Articles Posted in Virginia Supreme Court

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A limited liability company (MIC) was formed for the purpose of building and operating a hotel. The original members of MIC were a revocable trust (the Trust), trustee Michael Siska, and Thomas, Jane, and Jason Dowdy. Later, Thomas and Jane Dowdy transferred, without the Trust's involvement, MIC's assets to Milestone Development, the Dowdy's family company. The Trust filed an amended complaint derivatively on behalf of MIC against Defendants, Milestone and the Dowdys. In its amended complaint, the Trust claimed that the transfer of assets to Milestone was not in the best interests of MIC or its members and alleging, inter alia, breach of fiduciary duty, breach of contract, unlawful distribution, and conversion, and seeking to recover damages. The Trust, however, did not join MIC as a party to the derivative action. The circuit court dismissed the Trust's amended complaint, holding that the Trust lacked standing to maintain the derivative action on behalf of MIC because the Trust could not fairly represent the interests of the Defendant shareholders. The Supreme Court reversed, holding that it would not entertain the appeal on the merits because MIC was a necessary party to the proceeding and had not been joined. Remanded.

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Plaintiff Fox Rest Associates (Fox Rest) was formed to purchase Fox Rest Apartments. Defendants in this case were George Little, Fox Rest's legal counsel through his law firm, George B. Little and Associates (GBL&A), George Little's wife, and GBL&A. This action took place after Mr. Little sold the Apartments without knowledge of Fox Rest and transferred a portion of the proceeds from the sale in an account he held with Mrs. Little. Unable to satisfy a previous judgment finding Mr. Little and GLB&A liable to Fox Rest for, inter alia, malpractice and double billing, Fox Rest filed this action against Defendants, seeking to void various transactions by Mr. Little as fraudulent conveyances and voluntary conveyances. The court granted Defendants' motion to strike, finding that Fox Rest did not present sufficient evidence in its case in chief to establish a prima facie case for its claims. The Supreme Court affirmed in part and reversed in part, holding that, except for a portion of the claims relating to the sale of certain equipment, the circuit court erred in striking Fox Rest's fraudulent conveyance and voluntary conveyance claims. Remanded.

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David McNeal was convicted in a bench trial in the circuit court for failing to return rented personal property within ten days after expiration of the rental period in violation of Va. Code Ann. 18.2-118. At trial, the store manager of the rental business testified that she rented an aluminum brake to McNeal on September 18, 2008, and after two or three months elapsed without McNeal returning the brake, she contacted the sheriff's office. On cross-examination, the store manager testified that the deputy returned the brake on September 19, 2008. The circuit court concluded that, considering all the evidence, the equipment was gone for two or three months on a week's rental, and thus the evidence was sufficient for a finding of guilt. The court of appeals reversed, concluding that the conflicting evidence was insufficient as a matter of law to sustain McNeal's conviction. The Supreme Court reversed and reinstated McNeal's conviction, holding that the circuit court's judgment finding McNeal guilty was not plainly wrong or without evidence to support it. The Court concluded that the circuit court was entitled to consider all the evidence and to resolve the conflict in the evidence as it did.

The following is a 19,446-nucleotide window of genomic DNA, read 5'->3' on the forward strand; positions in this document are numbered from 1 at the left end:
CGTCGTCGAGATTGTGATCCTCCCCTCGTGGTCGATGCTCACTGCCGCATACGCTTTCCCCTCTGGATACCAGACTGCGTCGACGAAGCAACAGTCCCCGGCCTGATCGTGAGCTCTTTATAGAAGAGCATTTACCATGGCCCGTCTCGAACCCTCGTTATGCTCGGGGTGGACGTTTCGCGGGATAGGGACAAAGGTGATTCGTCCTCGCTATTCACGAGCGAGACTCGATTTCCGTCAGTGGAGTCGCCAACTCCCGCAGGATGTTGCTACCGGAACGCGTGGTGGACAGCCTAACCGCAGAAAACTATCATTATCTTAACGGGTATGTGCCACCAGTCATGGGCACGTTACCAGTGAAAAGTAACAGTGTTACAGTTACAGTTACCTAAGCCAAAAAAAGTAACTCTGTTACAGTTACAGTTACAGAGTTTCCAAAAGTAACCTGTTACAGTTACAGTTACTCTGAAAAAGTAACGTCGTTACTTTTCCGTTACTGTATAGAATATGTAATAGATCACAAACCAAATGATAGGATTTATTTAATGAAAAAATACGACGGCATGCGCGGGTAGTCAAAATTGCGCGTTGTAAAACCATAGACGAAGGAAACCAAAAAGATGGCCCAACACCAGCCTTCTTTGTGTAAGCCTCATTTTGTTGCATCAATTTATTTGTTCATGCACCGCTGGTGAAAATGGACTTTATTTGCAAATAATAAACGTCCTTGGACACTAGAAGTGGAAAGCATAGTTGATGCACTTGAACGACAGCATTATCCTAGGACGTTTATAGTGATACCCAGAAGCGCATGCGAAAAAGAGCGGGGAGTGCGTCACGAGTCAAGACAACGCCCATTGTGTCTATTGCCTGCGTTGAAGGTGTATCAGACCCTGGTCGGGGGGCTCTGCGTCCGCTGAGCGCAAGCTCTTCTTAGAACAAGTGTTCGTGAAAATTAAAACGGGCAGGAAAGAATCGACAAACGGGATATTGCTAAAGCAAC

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Brenda Britt obtained a new car from a car dealership after completing and signing, among other documents, a buyer's order and a retail installment sales contract. After failing to obtain financing for the sale of the car, the dealership repossessed and disposed of the vehicle without providing prior notice to Britt. Britt filed a warrant in debt against the dealership in the city general district court, alleging the dealership violated Article Nine of the UCC, which requires a secured party, after repossessing collateral, to provide the debtor with notice before disposing of the collateral. The district court and trial court both found in favor of Britt. The Supreme Court affirmed, holding that the dealership was a secured creditor and Britt a debtor under Article Nine. Therefore, the dealership failed to provide Britt the required notice of disposition following repossession required by Article Nine.